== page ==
• Orbifloxacin
    • Ciprofloxacin
  14. Sulfonamides drug information
    • Bacteriostatic
    • Bactericidal with trimethoprim
    • Inactivate key enzyme involved with synthesis of folic acid
    • Broad spectrum
    • Side effects: KCS, hypersensitivity, thrombocytopenia, anemia
  15. Sulfonamide drug forms
    • Sulfadiazine
    • Sulfadimethoxine
  16. Lincosamides drug information
    • Bacteriostatic and bactericidal
    • Gram +
    • Protein inhibitor
    • Metabolized by liver
    • Cons: Rabbits, horses, hamsters, ruminants
  17. Lincosamide drug forms
    • Lincomycin
    • Clindamycin
  18. Macrolides drug information
    • Bacteriostatic
    • Inhibit protein synthesis
  19. Macrolides drug forms
    • Erythromycin
    • Tylosin
    • Tilmicosin
    • Azithromycin
  20. Chloramphenicol drug information
    • Bacteriostatic in low doses and bactericidal in high doses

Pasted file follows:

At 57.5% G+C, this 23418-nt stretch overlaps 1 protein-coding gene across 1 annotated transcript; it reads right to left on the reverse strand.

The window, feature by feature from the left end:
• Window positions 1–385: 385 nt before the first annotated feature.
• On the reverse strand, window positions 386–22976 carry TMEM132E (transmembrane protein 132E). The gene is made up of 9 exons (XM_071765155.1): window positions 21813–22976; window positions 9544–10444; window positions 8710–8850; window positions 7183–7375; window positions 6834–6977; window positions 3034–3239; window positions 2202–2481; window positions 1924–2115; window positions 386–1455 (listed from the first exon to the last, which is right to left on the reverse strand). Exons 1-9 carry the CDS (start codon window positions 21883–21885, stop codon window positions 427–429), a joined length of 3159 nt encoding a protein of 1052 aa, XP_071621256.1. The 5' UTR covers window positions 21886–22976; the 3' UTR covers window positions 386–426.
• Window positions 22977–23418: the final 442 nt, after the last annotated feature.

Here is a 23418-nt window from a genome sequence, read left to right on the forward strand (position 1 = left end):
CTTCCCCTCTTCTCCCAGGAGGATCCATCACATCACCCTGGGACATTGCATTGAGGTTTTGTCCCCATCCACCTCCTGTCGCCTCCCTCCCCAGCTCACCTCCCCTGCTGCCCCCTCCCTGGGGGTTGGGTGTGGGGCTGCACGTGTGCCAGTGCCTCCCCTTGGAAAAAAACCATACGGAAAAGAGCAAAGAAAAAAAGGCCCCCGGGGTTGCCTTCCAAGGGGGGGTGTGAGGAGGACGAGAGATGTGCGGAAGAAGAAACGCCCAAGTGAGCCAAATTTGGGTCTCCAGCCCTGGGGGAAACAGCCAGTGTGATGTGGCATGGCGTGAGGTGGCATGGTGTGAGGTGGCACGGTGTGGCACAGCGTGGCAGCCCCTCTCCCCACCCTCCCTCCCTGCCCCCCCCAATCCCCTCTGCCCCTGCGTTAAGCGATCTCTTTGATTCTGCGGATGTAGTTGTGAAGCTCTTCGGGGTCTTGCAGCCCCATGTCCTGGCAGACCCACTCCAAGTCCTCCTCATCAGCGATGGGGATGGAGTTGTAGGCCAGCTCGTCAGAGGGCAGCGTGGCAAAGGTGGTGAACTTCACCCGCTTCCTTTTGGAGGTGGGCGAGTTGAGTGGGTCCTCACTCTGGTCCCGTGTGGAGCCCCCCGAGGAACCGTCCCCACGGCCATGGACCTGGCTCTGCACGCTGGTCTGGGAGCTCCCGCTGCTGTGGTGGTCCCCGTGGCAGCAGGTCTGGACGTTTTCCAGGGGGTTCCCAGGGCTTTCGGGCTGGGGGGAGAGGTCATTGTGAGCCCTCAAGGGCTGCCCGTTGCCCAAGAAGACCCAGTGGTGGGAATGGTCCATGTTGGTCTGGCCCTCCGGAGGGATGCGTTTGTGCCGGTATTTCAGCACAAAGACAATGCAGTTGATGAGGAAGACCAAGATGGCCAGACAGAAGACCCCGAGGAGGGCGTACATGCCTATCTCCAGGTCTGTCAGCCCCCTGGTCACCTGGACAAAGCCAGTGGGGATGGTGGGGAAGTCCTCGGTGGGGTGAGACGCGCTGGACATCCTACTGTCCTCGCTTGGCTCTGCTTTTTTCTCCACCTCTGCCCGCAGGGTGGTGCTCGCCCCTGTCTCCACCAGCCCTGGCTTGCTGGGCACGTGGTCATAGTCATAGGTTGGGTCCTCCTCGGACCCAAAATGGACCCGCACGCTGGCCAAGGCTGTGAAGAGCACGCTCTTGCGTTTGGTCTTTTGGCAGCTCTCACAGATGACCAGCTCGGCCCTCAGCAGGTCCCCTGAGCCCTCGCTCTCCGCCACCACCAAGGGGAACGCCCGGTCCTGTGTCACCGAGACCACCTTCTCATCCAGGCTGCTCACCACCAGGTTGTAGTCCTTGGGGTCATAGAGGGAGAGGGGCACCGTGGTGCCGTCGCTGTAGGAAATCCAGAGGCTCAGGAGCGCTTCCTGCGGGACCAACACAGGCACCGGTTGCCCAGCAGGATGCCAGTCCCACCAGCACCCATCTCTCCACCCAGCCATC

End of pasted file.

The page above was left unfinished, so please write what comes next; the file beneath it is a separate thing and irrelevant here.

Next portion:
• Binds to ribosomes and inhibit protein synthesis
    • Causes fatal aplastic anemia
    • Don't use in food animals
  21. Metronidazole drug information
    • Bactericidal
    • Effective against anerobic bacteria
    • Causes CNS side effects
  22. Rifampin drug information
    • Bacteriostatic and bactericidal
    • RNA polymerase inhibitor
  23. Bacitracin drug information
    • Interferes with cell wall
    • Nephrotoxic
    • Eye drop form
  24. Drug used to treat pseudomonas
    Polymyxin B
  25. Drug used to treat UTI
  26. Amphotericin B drug information
    • Treats deep fungal infections
    • Binds to and damages ergosterol on cell membrane
    • Fungicidal and fungistatic
    • Side effects: Nephrotoxic, fever, anorexia
  27. Imidazole derivatives (Azoles) drug information
    • Interfere with cell membrane
    • 5-10 days before it becomes fungicidal
    • Side effects: GI and hepatotoxic
  28. Griseofulvin drug information